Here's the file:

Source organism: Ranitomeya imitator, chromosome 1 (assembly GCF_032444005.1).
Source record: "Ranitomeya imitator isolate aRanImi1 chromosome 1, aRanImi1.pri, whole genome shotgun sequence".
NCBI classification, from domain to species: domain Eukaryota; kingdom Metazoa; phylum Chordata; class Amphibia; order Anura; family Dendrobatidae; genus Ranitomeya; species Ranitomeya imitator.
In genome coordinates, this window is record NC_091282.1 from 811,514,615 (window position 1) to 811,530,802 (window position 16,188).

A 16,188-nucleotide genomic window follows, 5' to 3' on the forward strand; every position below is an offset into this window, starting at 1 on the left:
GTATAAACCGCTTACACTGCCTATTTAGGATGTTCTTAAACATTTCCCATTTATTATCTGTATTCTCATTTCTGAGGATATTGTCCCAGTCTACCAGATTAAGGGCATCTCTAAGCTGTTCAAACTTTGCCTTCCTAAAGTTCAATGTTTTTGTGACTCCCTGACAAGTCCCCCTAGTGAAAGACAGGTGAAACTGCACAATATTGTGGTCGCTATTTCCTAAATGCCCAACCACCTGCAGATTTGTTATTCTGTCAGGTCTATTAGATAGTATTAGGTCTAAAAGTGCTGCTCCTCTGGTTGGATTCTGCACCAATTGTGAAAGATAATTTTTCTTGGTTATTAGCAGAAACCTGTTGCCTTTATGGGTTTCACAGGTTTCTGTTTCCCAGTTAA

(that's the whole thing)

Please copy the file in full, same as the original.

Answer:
Source organism: Ranitomeya imitator, chromosome 1 (assembly GCF_032444005.1).
Source record: "Ranitomeya imitator isolate aRanImi1 chromosome 1, aRanImi1.pri, whole genome shotgun sequence".
NCBI classification, from domain to species: domain Eukaryota; kingdom Metazoa; phylum Chordata; class Amphibia; order Anura; family Dendrobatidae; genus Ranitomeya; species Ranitomeya imitator.
In genome coordinates, this window is record NC_091282.1 from 811,514,615 (window position 1) to 811,530,802 (window position 16,188).

A 16,188-nucleotide genomic window follows, 5' to 3' on the forward strand; every position below is an offset into this window, starting at 1 on the left:
GTATAAACCGCTTACACTGCCTATTTAGGATGTTCTTAAACATTTCCCATTTATTATCTGTATTCTCATTTCTGAGGATATTGTCCCAGTCTACCAGATTAAGGGCATCTCTAAGCTGTTCAAACTTTGCCTTCCTAAAGTTCAATGTTTTTGTGACTCCCTGACAAGTCCCCCTAGTGAAAGACAGGTGAAACTGCACAATATTGTGGTCGCTATTTCCTAAATGCCCAACCACCTGCAGATTTGTTATTCTGTCAGGTCTATTAGATAGTATTAGGTCTAAAAGTGCTGCTCCTCTGGTTGGATTCTGCACCAATTGTGAAAGATAATTTTTCTTGGTTATTAGCAGAAACCTGTTGCCTTTATGGGTTTCACAGGTTTCTGTTTCCCAGTTAA